The majority of women serving in Vietnam were nurses. Sixty percent of them had less than two years of experience. Most of them had less than six months. Many were recruited from nursing school.
The motto of the medical corps was “Preserve the Fighting Strength.” The nurses’ duty was to return the wounded to health so they could be redeployed in battle. There was no ‘front’ in Vietnam. Soldiers and nurses were vulnerable to attacks both in and out of camp. Nurses worked twelve hour shifts, six days a week, caring for the sick and the wounded. They dealt with mass casualties and tropical illnesses. Nurses were also called upon to care for Vietnamese civilians and enemy soldiers, which brought on conflicted feelings of guilt and fear for many.
Adjustment to civilian life proved difficult amidst anti-war protests and the reluctance of family to listen to their experiences. Some suffered insomnia, uncontrolled recall, depression, and symptoms of PTSD. Many of their narratives mention the ironic truth that the most fulfilling experience of their lives was predicated on the horror and anguish of war.
Smith, Winnie. American Daughter Gone to War: On the Front Lines with an Army Nurse in Vietnam. New York, NY: W. Morrow, 1992.
Delany, Dana, Marg Helgenberger, et al. China Beach: The Complete Series. Burbank, Calif.: Warner Home Video, 2013.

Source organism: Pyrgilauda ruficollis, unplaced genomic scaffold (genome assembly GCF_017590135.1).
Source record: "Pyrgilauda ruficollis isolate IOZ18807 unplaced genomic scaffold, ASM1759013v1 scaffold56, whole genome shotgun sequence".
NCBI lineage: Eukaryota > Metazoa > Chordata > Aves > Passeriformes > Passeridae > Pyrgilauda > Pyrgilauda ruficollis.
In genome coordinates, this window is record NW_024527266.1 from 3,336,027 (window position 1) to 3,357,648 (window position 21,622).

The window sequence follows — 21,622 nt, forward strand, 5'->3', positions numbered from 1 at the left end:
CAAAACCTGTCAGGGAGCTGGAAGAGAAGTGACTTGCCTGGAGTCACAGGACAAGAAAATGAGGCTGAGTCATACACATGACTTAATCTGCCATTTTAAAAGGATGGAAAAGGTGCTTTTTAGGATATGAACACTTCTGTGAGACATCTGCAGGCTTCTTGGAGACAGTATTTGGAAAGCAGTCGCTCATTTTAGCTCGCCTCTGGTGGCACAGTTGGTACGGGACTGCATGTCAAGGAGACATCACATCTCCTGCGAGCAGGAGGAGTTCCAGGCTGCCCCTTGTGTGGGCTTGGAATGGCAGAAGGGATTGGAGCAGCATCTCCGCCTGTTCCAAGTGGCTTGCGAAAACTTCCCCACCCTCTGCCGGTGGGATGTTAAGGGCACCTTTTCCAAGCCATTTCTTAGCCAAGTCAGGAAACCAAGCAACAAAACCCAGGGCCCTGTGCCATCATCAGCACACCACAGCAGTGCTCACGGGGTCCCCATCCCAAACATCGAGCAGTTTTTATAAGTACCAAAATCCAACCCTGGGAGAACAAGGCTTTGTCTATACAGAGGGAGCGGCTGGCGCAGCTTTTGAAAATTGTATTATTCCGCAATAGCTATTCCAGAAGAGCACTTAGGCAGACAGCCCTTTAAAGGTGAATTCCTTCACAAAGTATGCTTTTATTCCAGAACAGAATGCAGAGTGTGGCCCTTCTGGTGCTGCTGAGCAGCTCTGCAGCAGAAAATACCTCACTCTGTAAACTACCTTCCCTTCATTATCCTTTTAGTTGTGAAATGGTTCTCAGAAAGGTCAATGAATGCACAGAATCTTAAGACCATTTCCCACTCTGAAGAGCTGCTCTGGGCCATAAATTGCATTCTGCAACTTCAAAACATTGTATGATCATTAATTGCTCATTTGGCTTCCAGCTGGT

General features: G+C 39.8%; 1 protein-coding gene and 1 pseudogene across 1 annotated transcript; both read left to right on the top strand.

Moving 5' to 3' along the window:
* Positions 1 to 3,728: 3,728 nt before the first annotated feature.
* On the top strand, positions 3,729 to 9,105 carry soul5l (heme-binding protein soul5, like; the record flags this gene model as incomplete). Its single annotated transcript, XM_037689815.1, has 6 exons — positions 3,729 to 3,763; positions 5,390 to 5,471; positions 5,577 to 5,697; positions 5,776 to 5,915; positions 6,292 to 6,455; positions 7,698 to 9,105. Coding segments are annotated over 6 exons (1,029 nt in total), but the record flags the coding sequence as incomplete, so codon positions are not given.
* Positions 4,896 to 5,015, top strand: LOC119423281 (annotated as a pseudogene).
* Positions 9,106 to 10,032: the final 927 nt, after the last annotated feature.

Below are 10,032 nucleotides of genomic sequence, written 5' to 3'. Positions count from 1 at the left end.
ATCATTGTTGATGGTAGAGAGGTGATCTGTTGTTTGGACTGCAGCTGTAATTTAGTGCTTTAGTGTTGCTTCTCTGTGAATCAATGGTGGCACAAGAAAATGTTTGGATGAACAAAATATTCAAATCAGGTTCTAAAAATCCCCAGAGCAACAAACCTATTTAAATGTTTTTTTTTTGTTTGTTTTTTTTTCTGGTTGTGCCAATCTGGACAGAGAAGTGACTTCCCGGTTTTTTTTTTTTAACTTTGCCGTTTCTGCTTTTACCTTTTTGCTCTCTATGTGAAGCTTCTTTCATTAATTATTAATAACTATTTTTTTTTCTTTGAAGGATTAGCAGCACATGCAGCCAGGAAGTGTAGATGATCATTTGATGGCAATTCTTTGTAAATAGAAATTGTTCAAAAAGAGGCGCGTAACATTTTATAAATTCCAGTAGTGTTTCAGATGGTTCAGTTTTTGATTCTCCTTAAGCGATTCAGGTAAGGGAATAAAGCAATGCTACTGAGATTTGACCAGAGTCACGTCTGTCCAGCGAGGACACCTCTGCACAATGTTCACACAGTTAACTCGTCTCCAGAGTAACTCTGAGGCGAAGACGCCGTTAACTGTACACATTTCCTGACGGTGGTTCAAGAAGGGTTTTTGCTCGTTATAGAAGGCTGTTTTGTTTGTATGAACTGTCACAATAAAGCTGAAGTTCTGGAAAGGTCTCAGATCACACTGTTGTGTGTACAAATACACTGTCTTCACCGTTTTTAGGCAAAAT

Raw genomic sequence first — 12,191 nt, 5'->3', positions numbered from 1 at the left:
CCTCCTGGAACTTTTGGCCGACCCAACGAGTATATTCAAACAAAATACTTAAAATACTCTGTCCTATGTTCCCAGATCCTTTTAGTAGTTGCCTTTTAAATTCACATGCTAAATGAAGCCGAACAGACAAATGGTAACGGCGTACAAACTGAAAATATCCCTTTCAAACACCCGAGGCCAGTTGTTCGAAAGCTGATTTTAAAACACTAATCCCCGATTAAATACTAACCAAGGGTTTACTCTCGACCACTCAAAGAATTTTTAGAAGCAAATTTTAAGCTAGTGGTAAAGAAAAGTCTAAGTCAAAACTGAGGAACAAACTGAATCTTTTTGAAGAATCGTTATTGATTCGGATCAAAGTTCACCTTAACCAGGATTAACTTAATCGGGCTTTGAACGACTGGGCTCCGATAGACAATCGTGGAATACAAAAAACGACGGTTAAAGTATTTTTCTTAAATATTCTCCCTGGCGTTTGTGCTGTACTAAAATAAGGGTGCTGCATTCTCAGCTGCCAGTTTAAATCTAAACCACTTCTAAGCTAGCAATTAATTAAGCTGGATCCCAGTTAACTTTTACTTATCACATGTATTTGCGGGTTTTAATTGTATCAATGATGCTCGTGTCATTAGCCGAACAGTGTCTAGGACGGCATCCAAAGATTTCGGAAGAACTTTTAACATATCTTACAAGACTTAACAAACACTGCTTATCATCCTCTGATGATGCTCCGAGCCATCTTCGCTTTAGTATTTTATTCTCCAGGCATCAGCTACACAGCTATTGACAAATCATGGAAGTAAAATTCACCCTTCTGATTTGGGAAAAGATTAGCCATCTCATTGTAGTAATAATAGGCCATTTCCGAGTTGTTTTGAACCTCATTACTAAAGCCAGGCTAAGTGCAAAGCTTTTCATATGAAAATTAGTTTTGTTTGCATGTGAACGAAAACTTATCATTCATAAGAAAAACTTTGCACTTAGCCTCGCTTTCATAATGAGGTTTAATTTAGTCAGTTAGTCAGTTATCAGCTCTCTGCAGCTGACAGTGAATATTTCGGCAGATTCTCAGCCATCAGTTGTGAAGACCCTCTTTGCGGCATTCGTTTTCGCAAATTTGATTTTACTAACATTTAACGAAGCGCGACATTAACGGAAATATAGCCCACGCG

Van, Devanter L., and Christopher Morgan. Home Before Morning: The Story of an Army Nurse in Vietnam. New York: Beaufort Books, 1983.
Bouiss, Elizabeth. No Time for Tears: Vietnam, the Women Who Served. New York, N.Y.: West End Films, 1993.
Freedman, Dan, and Jacqueline Rhoads. Nurses in Vietnam: The Forgotten Veterans. Austin, Tex: Texas Monthly Press, 1987.
Walker, Keith. A Piece of My Heart: The Stories of 26 American Women Who Served in Vietnam. Novato, CA: Presidio Press, 1986.
Gruhzit-Hoyt, Olga. A Time Remembered: American Women in the Vietnam War. Novato, CA: Presidio Press, 1999.
Delany, Dana, David H. Smith et al. Vietnam Nurses. Indianapolis, Ind.: Creative Street Entertainment, 2007.
Steinman, Ron. Women in Vietnam. New York: TV Books, 2000.
Nurse Cheryl M. “Nicki” Nicol’s memories of the 23 day Tet Offensive attack:
“They were giving us Benzedrine somewhere along the line to keep us awake, because we had to operate. I remember the anesthesiologist had a checklist, and he’d pop one in your mouth and then mark off that you’d had it…Somewhere around the third or fourth day, I remember going into the nurses’ dressing room to change my scrubs because they were so covered with blood. I got some water to pour on me because my clothes were stuck to me with blood…”
From A Piece of My Heart: The Stories of 26 American Women Who Served in Vietnam.